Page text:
I was talking to a job seeker the other day who was preparing for a job interview.
“I’m looking at the job description and trying to figure out who I should be,” he said.
“What do you mean?” I asked.
“Well, the person they are looking for has to have a skills match, but they also have to prove they understand the industry and of course, I’ve been researching the company and they have a very unique corporate culture, so I have to somehow show them I can fit their culture as well,” he said.
“So let me understand this. Based on your resume and a phone interview, they have decided to interview you for the job. They clearly see your potential based on your background and your initial conversation. Have you ever thought that instead of trying ‘to be’ someone else that you might consider simply being yourself?” I asked.
“Well, I have to prove to them I’m a fit,” he said.
“So let me see if I understand: Throughout your life every success, accomplishment, promotion, your personality, every strength and skill you possess is the result of you pretending to be someone else in order to fit in? There is no real you? It’s all an act? Is there anything authentic about you? How does that work?”
He smiled and saw my point.
Being your authentic you is one of the strongest strategies you have as a job seeker but it is also one of the most common difficulties. In desperation to prove you are the best fit for the job based on the job posting, it is really easy to miss the authentic connection that is tied to real reasons you are qualified: the strength of your authentic self. The authentic you is typically not tied to an individual skill, but to your own personal values that give you strength in any situation such as integrity, ethics, empathy, fairness, accountability, achievement, perseverance, self-discipline, personal fulfillment, responsibility and respect.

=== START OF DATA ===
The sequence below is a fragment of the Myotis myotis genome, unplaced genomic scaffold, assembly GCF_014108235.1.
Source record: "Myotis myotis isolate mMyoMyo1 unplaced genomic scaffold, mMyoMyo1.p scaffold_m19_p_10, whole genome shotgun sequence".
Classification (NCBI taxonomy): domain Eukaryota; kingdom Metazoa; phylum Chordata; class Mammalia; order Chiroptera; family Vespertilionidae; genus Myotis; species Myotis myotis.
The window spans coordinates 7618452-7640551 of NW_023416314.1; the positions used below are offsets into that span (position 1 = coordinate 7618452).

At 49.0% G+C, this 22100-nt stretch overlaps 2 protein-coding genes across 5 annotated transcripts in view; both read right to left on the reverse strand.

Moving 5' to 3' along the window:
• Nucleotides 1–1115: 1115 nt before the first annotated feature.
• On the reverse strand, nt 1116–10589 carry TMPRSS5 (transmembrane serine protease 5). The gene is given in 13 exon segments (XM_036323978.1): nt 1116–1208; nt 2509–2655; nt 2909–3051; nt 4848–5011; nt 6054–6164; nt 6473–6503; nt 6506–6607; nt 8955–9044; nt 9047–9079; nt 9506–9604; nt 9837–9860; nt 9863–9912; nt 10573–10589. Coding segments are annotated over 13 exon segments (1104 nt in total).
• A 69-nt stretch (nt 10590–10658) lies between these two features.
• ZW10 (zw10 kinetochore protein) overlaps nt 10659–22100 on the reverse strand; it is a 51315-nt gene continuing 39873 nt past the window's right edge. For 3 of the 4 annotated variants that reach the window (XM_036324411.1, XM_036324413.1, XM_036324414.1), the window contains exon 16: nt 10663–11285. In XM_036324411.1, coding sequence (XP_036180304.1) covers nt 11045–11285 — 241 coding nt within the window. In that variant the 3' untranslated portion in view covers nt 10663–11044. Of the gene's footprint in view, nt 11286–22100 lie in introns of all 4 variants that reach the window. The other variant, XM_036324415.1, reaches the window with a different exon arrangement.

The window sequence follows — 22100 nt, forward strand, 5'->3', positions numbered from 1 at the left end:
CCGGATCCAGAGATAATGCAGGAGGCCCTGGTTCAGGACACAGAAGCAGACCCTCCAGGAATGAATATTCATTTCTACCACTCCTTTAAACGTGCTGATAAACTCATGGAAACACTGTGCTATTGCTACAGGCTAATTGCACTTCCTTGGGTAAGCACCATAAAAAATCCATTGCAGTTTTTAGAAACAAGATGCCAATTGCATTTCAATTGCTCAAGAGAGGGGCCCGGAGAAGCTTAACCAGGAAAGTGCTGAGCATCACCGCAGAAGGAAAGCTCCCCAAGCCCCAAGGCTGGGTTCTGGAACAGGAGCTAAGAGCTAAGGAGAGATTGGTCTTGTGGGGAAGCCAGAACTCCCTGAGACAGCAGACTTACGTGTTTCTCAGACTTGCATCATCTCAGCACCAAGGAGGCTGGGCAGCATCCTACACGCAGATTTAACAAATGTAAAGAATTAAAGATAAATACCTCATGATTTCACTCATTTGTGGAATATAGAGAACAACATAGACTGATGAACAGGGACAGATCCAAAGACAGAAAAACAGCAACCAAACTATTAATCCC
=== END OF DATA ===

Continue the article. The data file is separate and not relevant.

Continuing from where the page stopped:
The authentic you is typically not tied to an individual skill, but to your own personal values that give you strength in any situation such as integrity, ethics, empathy, fairness, accountability, achievement, perseverance, self-discipline, personal fulfillment, responsibility and respect.
Yes, it can feel incredibly vulnerable to put on display your authentic personality. It sometimes seems like a risk to be frank and truthful about your how your success is tied to your personal values. But your authentic you is what will make you stand out in a crowd of candidates. Your authentic you is what made you succeed in the past. Your authentic you is why people like having you on their team and gives your bosses faith and trust in your judgment.
You might have specific skills sets that are unique. You may have a way of analyzing a problem that is different than others. You may have a special way of managing a crisis that shows you are the calm in the storm. You may have unique leadership traits that can help to improve a department’s morale. You may have an infectious enthusiasm that connects clients to a product. Show how the values of your authentic you are connected to your success and to what makes you YOU. Plus, if you are hired based on the connection to your values, most likely it is going to be a company that you enjoy working with as well.
By trying to be someone else to ‘fit’ into what you think is the mold of the job, you will most likely be missing the most important reasons they would consider hiring you in the first place; the essence of who you truly are – your authentic self.
Take ownership of your unique strengths and skills and connect those strengths and skills to prove that the authentic you makes you the best candidate for the job.